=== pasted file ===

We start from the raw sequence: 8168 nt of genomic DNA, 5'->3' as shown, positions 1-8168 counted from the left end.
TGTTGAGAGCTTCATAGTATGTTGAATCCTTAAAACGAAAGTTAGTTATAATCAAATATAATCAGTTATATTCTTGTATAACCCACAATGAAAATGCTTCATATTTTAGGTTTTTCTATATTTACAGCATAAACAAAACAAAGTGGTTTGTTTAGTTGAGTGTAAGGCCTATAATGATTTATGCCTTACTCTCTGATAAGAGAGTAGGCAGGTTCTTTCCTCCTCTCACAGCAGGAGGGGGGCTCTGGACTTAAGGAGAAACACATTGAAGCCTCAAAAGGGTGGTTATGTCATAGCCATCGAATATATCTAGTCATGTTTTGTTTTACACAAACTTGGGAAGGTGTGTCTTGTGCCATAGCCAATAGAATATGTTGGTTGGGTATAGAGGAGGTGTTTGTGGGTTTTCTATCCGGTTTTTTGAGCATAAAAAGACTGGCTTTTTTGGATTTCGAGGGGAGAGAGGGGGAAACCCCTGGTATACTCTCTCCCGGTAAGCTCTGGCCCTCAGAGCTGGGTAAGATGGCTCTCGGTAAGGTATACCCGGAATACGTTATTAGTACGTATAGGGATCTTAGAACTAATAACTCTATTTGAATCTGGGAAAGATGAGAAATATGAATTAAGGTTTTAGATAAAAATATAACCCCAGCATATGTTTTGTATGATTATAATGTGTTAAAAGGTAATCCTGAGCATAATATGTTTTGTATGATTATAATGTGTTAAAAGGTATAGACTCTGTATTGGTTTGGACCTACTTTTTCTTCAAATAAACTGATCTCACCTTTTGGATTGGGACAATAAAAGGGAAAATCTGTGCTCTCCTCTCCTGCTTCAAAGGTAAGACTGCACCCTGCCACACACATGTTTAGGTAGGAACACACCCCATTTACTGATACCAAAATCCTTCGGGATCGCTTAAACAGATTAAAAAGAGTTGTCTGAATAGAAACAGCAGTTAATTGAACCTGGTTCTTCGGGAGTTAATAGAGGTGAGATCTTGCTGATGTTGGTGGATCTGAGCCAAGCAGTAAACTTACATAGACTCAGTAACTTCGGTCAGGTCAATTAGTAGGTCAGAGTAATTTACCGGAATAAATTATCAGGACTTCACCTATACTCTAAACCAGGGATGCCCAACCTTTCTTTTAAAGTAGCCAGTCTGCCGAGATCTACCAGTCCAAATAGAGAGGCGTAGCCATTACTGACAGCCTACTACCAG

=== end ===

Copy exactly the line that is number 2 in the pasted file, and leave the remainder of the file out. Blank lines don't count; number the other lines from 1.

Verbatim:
TGTTGAGAGCTTCATAGTATGTTGAATCCTTAAAACGAAAGTTAGTTATAATCAAATATAATCAGTTATATTCTTGTATAACCCACAATGAAAATGCTTCATATTTTAGGTTTTTCTATATTTACAGCATAAACAAAACAAAGTGGTTTGTTTAGTTGAGTGTAAGGCCTATAATGATTTATGCCTTACTCTCTGATAAGAGAGTAGGCAGGTTCTTTCCTCCTCTCACAGCAGGAGGGGGGCTCTGGACTTAAGGAGAAACACATTGAAGCCTCAAAAGGGTGGTTATGTCATAGCCATCGAATATATCTAGTCATGTTTTGTTTTACACAAACTTGGGAAGGTGTGTCTTGTGCCATAGCCAATAGAATATGTTGGTTGGGTATAGAGGAGGTGTTTGTGGGTTTTCTATCCGGTTTTTTGAGCATAAAAAGACTGGCTTTTTTGGATTTCGAGGGGAGAGAGGGGGAAACCCCTGGTATACTCTCTCCCGGTAAGCTCTGGCCCTCAGAGCTGGGTAAGATGGCTCTCGGTAAGGTATACCCGGAATACGTTATTAGTACGTATAGGGATCTTAGAACTAATAACTCTATTTGAATCTGGGAAAGATGAGAAATATGAATTAAGGTTTTAGATAAAAATATAACCCCAGCATATGTTTTGTATGATTATAATGTGTTAAAAGGTAATCCTGAGCATAATATGTTTTGTATGATTATAATGTGTTAAAAGGTATAGACTCTGTATTGGTTTGGACCTACTTTTTCTTCAAATAAACTGATCTCACCTTTTGGATTGGGACAATAAAAGGGAAAATCTGTGCTCTCCTCTCCTGCTTCAAAGGTAAGACTGCACCCTGCCACACACATGTTTAGGTAGGAACACACCCCATTTACTGATACCAAAATCCTTCGGGATCGCTTAAACAGATTAAAAAGAGTTGTCTGAATAGAAACAGCAGTTAATTGAACCTGGTTCTTCGGGAGTTAATAGAGGTGAGATCTTGCTGATGTTGGTGGATCTGAGCCAAGCAGTAAACTTACATAGACTCAGTAACTTCGGTCAGGTCAATTAGTAGGTCAGAGTAATTTACCGGAATAAATTATCAGGACTTCACCTATACTCTAAACCAGGGATGCCCAACCTTTCTTTTAAAGTAGCCAGTCTGCCGAGATCTACCAGTCCAAATAGAGAGGCGTAGCCATTACTGACAGCCTACTACCAG